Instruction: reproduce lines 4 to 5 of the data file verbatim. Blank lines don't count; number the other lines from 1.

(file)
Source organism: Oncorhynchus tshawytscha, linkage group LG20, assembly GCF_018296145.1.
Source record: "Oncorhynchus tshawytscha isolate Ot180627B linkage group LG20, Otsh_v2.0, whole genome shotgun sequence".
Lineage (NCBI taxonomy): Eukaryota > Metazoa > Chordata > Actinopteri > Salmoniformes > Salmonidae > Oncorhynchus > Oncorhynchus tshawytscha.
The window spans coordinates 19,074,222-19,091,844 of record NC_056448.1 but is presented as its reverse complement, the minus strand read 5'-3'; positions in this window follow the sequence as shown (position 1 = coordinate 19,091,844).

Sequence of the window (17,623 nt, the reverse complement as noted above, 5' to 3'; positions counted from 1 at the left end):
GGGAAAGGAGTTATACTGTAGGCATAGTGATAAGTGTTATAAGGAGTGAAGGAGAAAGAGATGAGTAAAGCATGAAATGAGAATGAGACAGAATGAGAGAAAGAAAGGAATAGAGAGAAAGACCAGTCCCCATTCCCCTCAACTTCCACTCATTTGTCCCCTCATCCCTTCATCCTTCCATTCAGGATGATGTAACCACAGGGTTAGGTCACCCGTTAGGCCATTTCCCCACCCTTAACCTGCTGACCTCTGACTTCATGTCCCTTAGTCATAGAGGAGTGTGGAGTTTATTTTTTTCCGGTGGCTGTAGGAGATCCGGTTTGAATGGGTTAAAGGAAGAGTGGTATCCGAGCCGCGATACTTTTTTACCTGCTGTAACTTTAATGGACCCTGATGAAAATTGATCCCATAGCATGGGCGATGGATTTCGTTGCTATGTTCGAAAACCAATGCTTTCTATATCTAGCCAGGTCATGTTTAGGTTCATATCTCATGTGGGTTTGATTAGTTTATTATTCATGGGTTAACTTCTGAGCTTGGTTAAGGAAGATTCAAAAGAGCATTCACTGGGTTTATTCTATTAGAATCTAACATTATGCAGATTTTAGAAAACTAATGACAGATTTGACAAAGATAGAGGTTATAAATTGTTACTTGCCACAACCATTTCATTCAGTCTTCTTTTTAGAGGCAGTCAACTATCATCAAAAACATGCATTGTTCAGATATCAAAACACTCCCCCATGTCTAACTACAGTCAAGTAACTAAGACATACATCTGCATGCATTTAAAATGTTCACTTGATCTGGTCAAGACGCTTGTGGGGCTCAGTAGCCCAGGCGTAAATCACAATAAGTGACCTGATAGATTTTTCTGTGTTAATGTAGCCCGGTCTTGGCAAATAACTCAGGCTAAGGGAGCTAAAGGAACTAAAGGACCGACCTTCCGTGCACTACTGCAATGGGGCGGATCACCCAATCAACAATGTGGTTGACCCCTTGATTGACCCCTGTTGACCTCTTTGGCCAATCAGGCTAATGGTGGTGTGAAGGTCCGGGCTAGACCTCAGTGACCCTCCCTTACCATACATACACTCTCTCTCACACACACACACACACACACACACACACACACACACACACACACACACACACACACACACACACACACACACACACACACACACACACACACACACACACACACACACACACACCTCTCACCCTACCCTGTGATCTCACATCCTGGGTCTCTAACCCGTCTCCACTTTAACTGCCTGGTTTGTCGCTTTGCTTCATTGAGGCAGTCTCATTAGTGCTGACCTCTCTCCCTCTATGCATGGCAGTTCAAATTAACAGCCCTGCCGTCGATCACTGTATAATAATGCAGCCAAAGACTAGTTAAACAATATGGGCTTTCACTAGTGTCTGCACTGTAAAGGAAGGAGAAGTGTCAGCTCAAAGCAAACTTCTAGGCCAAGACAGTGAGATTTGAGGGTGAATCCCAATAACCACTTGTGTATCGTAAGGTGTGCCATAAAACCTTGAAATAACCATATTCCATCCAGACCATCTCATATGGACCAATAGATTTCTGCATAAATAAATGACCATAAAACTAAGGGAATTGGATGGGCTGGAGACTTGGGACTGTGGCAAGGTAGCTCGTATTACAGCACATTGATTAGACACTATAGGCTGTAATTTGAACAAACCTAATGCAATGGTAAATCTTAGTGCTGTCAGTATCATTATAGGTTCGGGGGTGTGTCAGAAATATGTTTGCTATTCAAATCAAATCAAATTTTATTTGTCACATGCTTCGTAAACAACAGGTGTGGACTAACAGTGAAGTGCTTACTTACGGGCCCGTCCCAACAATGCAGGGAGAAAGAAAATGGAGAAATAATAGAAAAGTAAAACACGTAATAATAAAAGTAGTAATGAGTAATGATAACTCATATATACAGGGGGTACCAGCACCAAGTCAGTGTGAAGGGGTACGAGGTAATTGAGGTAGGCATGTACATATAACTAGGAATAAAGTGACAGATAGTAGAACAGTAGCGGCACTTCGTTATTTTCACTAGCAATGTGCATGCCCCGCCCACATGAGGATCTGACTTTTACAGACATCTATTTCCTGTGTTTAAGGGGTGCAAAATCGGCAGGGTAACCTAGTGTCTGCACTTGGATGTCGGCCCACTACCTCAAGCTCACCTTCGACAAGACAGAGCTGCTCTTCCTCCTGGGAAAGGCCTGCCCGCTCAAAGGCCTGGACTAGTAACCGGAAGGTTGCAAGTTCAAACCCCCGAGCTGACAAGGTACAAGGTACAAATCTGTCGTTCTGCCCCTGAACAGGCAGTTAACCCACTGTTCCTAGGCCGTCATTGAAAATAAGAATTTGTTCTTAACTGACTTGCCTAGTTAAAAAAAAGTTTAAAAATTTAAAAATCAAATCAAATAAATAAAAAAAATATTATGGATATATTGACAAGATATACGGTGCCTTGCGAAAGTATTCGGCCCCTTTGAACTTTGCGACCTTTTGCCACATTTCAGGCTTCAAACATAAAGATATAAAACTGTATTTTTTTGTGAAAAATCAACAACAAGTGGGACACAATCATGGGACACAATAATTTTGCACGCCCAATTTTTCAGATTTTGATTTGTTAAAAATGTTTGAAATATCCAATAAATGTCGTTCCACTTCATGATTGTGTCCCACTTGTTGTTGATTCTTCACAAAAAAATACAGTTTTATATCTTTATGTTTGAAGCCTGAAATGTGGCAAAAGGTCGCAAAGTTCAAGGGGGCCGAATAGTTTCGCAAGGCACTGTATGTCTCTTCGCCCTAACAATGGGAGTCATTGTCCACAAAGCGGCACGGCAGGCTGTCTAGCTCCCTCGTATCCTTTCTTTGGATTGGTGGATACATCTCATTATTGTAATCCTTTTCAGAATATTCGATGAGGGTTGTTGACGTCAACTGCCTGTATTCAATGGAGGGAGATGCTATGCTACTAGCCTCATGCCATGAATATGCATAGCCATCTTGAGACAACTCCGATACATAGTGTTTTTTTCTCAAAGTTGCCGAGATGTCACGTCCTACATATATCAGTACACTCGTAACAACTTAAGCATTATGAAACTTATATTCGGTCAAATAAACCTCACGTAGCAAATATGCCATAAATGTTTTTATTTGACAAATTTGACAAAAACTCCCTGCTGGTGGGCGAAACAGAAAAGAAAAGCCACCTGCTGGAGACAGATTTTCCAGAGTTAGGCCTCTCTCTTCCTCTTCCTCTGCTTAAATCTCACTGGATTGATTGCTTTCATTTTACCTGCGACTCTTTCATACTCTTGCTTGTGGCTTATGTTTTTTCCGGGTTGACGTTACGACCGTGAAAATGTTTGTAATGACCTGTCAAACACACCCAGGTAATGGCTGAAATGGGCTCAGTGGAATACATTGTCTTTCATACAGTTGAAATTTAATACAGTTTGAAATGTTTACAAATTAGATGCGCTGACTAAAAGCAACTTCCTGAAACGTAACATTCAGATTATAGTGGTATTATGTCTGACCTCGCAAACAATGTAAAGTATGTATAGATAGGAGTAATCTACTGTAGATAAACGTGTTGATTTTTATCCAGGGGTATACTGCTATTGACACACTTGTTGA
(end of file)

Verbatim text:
The window spans coordinates 19,074,222-19,091,844 of record NC_056448.1 but is presented as its reverse complement, the minus strand read 5'-3'; positions in this window follow the sequence as shown (position 1 = coordinate 19,091,844).

Sequence of the window (17,623 nt, the reverse complement as noted above, 5' to 3'; positions counted from 1 at the left end):